Listen to Episode 8 here!

This is a vast subject so today’s show only skims the surface. If you have more specific parenting issued you’d like us to discuss, please email us!

Due to technical difficulties, there is no transcript at this time. To view transcripts from previous episodes check out our Show Notes in the blog archives.

Also, we are looking for clever names for our new segment where we talk about all the things we love about road trips. If you have a great name for us, drop us a line!

Likewise, we want your road trip stories! Share your favorite or most memorable road trip, who your favorite traveling buddy is, where you like to go…whatever! You can e-mail us your (brief) stories to be featured on the show!

This week we talked about our favorite snacks. Here are some links:
//ws-na.amazon-adsystem.com/widgets/q?ServiceVersion=20070822&OneJS=1&Operation=GetAdHtml&MarketPlace=US&source=ac&ref=tf_til&ad_type=product_link&tracking_id=roadhome-20&marketplace=amazon&region=US&placement=B00OYPFC46&asins=B00OYPFC46&linkId=e4ce13284eef60a6566e31710a578663&show_border=false&link_opens_in_new_window=true&price_color=333333&title_color=0066c0&bg_color=ffffff“>Gummy Bears
//ws-na.amazon-adsystem.com/widgets/q?ServiceVersion=20070822&OneJS=1&Operation=GetAdHtml&MarketPlace=US&source=ac&ref=qf_sp_asin_til&ad_type=product_link&tracking_id=roadhome-20&marketplace=amazon&region=US&placement=B01LZNFYOU&asins=B01LZNFYOU&linkId=967b06c84d90564062eb25a9fbb98af7&show_border=false&link_opens_in_new_window=true&price_color=333333&title_color=0066c0&bg_color=ffffff“>Tillamook Beef Jerky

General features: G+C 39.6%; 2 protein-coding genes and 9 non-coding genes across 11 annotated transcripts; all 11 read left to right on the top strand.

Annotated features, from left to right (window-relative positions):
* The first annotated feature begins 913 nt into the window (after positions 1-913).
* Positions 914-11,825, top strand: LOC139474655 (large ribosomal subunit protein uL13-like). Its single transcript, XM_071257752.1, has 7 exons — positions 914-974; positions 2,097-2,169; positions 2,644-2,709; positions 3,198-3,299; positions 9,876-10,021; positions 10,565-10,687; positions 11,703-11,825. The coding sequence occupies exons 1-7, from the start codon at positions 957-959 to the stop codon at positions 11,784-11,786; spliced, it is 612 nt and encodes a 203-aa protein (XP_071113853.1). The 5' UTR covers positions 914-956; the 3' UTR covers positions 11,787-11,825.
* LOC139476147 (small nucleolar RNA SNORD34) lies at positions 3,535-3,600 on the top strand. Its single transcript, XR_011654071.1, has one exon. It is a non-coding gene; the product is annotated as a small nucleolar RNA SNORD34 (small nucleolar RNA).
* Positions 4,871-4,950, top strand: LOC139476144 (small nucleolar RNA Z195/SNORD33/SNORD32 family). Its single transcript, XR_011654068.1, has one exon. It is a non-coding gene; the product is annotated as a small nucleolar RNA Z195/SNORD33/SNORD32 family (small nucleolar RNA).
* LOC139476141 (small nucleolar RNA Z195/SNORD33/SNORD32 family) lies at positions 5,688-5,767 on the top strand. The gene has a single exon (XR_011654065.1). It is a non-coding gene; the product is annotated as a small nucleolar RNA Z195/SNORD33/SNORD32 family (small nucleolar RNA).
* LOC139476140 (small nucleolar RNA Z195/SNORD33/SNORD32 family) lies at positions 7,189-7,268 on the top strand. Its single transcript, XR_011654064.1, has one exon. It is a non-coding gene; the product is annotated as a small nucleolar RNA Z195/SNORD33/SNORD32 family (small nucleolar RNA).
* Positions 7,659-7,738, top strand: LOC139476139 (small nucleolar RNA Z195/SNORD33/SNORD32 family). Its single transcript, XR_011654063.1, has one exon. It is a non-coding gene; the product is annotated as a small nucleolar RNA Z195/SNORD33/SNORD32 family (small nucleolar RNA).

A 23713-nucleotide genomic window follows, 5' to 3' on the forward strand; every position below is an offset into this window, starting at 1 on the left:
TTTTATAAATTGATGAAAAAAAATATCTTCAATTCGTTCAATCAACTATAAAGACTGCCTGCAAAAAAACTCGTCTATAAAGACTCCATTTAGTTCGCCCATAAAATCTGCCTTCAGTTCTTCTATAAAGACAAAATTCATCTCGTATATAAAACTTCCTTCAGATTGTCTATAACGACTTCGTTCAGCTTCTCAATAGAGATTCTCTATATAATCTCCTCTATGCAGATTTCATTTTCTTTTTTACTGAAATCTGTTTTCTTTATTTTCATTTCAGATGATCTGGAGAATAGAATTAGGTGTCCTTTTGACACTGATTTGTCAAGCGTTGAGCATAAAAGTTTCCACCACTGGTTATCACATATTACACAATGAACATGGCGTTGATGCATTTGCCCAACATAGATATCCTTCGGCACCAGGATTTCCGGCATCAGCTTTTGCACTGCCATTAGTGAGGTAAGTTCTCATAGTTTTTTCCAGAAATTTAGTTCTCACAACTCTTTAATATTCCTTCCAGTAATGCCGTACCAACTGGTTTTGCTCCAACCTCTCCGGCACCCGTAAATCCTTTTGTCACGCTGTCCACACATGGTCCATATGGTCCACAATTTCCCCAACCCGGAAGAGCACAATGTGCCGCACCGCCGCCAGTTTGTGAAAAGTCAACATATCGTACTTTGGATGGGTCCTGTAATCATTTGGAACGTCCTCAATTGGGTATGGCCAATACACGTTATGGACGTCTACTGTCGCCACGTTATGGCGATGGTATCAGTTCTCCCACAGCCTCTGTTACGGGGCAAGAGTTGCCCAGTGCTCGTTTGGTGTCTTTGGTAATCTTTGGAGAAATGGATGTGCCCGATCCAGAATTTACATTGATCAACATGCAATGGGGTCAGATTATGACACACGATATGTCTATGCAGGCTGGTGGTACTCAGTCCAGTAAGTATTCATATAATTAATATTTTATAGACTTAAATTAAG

//ws-na.amazon-adsystem.com/widgets/q?ServiceVersion=20070822&OneJS=1&Operation=GetAdHtml&MarketPlace=US&source=ac&ref=qf_sp_asin_til&ad_type=product_link&tracking_id=roadhome-20&marketplace=amazon&region=US&placement=B01NALFQK9&asins=B01NALFQK9&linkId=b697e569320e2439176ec94460931ac0&show_border=false&link_opens_in_new_window=true&price_color=333333&title_color=0066c0&bg_color=ffffff“>Smartfood Popcorn
//ws-na.amazon-adsystem.com/widgets/q?ServiceVersion=20070822&OneJS=1&Operation=GetAdHtml&MarketPlace=US&source=ac&ref=qf_sp_asin_til&ad_type=product_link&tracking_id=roadhome-20&marketplace=amazon&region=US&placement=B00A6ZHJ1W&asins=B00A6ZHJ1W&linkId=8e24c204cf237bd0c8941f0eeca9294c&show_border=false&link_opens_in_new_window=true&price_color=333333&title_color=0066c0&bg_color=ffffff“>Peanut M&Ms
//ws-na.amazon-adsystem.com/widgets/q?ServiceVersion=20070822&OneJS=1&Operation=GetAdHtml&MarketPlace=US&source=ac&ref=qf_sp_asin_til&ad_type=product_link&tracking_id=roadhome-20&marketplace=amazon&region=US&placement=B0012QD8MS&asins=B0012QD8MS&linkId=d60dc736992c3cc5a8643816a7b66efe&show_border=false&link_opens_in_new_window=true&price_color=333333&title_color=0066c0&bg_color=ffffff“>Snapple Peach Tea